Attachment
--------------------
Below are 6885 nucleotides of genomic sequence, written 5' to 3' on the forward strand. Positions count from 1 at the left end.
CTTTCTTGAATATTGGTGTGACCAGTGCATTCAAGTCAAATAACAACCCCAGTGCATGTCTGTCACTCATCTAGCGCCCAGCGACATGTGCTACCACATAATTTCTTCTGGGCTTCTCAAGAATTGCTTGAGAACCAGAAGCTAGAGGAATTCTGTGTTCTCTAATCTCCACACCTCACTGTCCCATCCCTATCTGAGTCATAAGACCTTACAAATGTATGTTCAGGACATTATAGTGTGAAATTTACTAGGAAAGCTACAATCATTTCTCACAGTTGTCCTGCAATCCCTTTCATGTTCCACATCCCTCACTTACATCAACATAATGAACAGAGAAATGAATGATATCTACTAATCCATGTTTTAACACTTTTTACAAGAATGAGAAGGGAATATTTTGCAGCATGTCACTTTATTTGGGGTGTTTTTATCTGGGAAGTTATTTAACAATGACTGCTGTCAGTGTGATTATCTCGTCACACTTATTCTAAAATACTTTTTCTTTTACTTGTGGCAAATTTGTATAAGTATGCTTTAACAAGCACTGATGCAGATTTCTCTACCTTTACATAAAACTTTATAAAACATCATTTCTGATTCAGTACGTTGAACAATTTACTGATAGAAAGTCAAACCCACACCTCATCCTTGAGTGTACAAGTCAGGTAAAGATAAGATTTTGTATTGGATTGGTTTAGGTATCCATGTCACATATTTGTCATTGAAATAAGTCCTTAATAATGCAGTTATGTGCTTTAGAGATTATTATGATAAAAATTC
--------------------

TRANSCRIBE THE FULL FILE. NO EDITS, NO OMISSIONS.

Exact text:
Below are 6885 nucleotides of genomic sequence, written 5' to 3' on the forward strand. Positions count from 1 at the left end.
CTTTCTTGAATATTGGTGTGACCAGTGCATTCAAGTCAAATAACAACCCCAGTGCATGTCTGTCACTCATCTAGCGCCCAGCGACATGTGCTACCACATAATTTCTTCTGGGCTTCTCAAGAATTGCTTGAGAACCAGAAGCTAGAGGAATTCTGTGTTCTCTAATCTCCACACCTCACTGTCCCATCCCTATCTGAGTCATAAGACCTTACAAATGTATGTTCAGGACATTATAGTGTGAAATTTACTAGGAAAGCTACAATCATTTCTCACAGTTGTCCTGCAATCCCTTTCATGTTCCACATCCCTCACTTACATCAACATAATGAACAGAGAAATGAATGATATCTACTAATCCATGTTTTAACACTTTTTACAAGAATGAGAAGGGAATATTTTGCAGCATGTCACTTTATTTGGGGTGTTTTTATCTGGGAAGTTATTTAACAATGACTGCTGTCAGTGTGATTATCTCGTCACACTTATTCTAAAATACTTTTTCTTTTACTTGTGGCAAATTTGTATAAGTATGCTTTAACAAGCACTGATGCAGATTTCTCTACCTTTACATAAAACTTTATAAAACATCATTTCTGATTCAGTACGTTGAACAATTTACTGATAGAAAGTCAAACCCACACCTCATCCTTGAGTGTACAAGTCAGGTAAAGATAAGATTTTGTATTGGATTGGTTTAGGTATCCATGTCACATATTTGTCATTGAAATAAGTCCTTAATAATGCAGTTATGTGCTTTAGAGATTATTATGATAAAAATTC